At the beginning students may be wary of this new attack. However, success on a few post tests usually convinces them that it is a valid approach to learning.
A more serious difficulty arises when a student attempts to read the programs like a text without making an active response. He will usually find that he retains very little by this method. It is important that the students actually work through each unit, rather than merely reading it. The regular post tests are primarily to insure this behavior, since the students who have done the units usually have no difficulty with the post tests. It may help if you point this out to your students.
Encourage your students to write their responses. The book was designed to be written in, since we feel certain that writing responses is a necessary part of learning from programs.
A related problem arises when a student skims the early "easy" parts of the unit and only begins work when it looks hard. Unfortunately the early material is usually vital and he finds he can't do the problems. The gradual build-up of difficulty is important in programs and diligent work on the early frames is as important to the student as a careful warm-up is to an athlete.
Be aware of the students' time problems and try to adjust to them when you can. Since a unit requires considerable time and provides practice on problems in the units, no additional homework should be assigned when units are given.
A few students tend to develop an over-dependence on the teacher. By all means, help the student who needs it, but first be sure he has really done all he can on his own. The programs have been carefully validated and most students can get through them with an absolute minimum of help. However it is admittedly easier to get an explanation from the teacher than to think through a difficult passage. You can help your students to built both confidence and competence if you are judicious in providing help.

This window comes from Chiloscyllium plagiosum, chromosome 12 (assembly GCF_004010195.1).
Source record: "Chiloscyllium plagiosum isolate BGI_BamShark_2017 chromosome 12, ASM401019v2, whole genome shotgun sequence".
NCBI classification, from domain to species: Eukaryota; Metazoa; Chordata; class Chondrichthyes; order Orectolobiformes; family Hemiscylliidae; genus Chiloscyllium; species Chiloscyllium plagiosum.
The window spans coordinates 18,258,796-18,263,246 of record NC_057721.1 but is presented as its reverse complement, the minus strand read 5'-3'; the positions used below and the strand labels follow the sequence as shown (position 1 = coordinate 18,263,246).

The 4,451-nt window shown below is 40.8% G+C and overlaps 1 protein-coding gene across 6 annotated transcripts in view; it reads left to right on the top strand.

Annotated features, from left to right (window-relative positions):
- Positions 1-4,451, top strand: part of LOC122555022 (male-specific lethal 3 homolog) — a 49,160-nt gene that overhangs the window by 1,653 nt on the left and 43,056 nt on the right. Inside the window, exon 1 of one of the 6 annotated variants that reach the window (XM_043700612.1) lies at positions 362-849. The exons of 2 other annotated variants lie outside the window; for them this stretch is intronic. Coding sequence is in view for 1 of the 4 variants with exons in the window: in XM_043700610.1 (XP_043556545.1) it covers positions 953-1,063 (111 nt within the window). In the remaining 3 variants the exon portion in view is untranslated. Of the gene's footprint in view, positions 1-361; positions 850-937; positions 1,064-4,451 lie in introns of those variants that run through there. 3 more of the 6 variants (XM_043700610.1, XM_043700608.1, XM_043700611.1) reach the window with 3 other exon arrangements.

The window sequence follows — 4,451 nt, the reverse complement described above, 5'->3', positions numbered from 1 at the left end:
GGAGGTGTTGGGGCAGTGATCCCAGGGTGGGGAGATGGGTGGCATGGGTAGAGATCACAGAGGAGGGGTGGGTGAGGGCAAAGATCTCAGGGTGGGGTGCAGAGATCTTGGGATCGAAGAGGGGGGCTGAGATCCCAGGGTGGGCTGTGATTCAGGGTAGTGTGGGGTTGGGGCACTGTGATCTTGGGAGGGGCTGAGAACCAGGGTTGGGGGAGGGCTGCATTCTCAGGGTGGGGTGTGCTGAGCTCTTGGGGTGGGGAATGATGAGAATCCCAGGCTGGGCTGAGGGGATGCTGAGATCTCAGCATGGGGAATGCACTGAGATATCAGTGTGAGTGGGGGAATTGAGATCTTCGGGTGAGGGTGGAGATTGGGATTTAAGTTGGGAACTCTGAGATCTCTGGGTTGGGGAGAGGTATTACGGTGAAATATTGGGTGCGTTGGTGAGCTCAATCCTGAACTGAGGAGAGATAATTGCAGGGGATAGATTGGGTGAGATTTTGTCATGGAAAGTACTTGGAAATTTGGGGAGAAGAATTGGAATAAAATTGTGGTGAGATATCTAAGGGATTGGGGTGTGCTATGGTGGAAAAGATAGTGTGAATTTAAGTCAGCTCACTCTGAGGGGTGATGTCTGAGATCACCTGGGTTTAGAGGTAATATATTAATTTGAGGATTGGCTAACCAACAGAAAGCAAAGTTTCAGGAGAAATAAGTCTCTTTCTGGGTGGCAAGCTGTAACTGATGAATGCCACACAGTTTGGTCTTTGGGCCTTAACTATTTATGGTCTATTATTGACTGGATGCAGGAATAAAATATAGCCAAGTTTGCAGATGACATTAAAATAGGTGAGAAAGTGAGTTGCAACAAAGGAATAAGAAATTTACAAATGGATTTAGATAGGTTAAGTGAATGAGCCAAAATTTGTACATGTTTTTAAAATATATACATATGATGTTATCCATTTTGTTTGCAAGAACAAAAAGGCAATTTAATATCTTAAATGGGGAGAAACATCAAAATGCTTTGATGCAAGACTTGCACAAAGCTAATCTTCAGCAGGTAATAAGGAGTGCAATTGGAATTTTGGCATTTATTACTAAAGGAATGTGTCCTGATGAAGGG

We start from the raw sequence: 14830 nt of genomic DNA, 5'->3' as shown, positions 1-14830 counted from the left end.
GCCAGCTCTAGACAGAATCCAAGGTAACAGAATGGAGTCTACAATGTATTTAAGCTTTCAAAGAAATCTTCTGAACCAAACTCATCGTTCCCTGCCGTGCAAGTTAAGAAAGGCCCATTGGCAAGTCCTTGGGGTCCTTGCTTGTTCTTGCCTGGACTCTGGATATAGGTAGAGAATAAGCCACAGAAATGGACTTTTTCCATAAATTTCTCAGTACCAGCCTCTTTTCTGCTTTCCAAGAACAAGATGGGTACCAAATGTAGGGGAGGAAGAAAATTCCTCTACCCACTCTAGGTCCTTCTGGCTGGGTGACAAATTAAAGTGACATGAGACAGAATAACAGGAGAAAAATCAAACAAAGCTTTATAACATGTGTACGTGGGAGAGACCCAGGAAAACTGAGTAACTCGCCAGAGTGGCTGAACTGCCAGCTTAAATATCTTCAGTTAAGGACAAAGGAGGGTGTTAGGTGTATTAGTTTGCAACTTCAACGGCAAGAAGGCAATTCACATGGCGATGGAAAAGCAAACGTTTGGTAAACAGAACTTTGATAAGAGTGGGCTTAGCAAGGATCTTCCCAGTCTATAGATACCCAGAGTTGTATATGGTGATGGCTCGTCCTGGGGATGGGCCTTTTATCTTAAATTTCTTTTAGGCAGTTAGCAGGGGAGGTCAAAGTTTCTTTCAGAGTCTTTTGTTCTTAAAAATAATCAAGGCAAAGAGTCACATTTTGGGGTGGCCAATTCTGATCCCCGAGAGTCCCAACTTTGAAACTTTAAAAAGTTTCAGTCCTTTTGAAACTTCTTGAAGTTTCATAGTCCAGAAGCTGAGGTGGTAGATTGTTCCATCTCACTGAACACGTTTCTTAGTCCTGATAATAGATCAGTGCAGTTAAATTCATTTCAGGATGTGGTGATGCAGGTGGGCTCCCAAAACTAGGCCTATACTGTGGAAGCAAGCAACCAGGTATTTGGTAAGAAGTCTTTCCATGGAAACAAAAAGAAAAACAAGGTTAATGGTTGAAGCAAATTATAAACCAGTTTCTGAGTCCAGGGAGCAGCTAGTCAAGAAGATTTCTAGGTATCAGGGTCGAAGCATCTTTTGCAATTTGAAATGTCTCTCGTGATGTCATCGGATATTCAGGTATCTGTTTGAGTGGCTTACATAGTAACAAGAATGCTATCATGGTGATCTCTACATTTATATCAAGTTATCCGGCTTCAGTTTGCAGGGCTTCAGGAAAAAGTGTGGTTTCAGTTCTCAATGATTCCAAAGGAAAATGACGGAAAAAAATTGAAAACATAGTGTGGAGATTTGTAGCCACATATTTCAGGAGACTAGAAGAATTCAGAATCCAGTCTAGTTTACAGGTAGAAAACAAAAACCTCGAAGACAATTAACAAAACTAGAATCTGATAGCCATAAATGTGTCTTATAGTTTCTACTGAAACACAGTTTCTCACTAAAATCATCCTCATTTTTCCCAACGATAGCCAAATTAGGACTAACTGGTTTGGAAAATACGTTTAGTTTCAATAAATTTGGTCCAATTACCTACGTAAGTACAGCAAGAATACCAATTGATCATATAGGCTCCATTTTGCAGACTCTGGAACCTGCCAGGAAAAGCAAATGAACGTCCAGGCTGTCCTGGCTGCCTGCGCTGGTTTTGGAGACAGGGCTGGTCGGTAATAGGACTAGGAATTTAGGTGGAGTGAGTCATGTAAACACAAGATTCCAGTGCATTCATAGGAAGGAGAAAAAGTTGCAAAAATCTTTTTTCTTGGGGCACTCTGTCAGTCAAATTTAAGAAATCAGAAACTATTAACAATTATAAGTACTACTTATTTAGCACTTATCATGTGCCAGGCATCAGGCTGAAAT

We find that we can help individual students most efficiently when we act as trouble shooters. We make it our policy to help students only when they
present us with specific questions on the materials and with their own written responses to earlier frames. We generally will not answer a request to "explain this topic" but will readily deal with questions such as "how do you get this?" Sometimes it has proven useful to ask the student to show us his attempt at a solution before volunteering any information.
Most of the students' problems stem from one of the causes we have discussed. However there is another problem which will probably arise. You will find that the students' attitude toward you changes. They will tend to consider you an ally against the programs, and as a friend and adviser. The distance between you will probably decrease. We find this delightful but time-consuming, and at times we have wondered who is in charge here. Consequently, we would advise you to enjoy your new role but be prepared to draw whatever lines you must.
All in all, we and our students have found programmed instruction stimulating, challenging, frustrating, surprising, and fun. We hope you will, too.
If use for vital in so vital trouble arises as you proceed through the course you may find some the following lists. They cover points that we have found to be the successful implementation of our system. They may not be quite to your system but they probably merit your consideration.
DO encourage the student to write their responses.
DO encourage students to make an active response to each frame in the units - even the easy ones.
DO post test every unit.
DO let students know what you expect them to learn.
DO "play fair" with students. They must trust you.
DO encourage students to complete the notebook.
DO grade post tests promptly. post the post test grades.
DO make class attendance worthwhile.
DO design the post tests so that the average student will succeed.
DON'T make the post tests too hard.
DON'T make the post tests trivial.
DON'T post test over material which is not in the unit.
DON'T post test over material which appears only in "no response" frames (introductions, transitions, etc.)
DON'T post test over notebook material which does not also appear in the active response frames.
DON'T let your students walk all over you.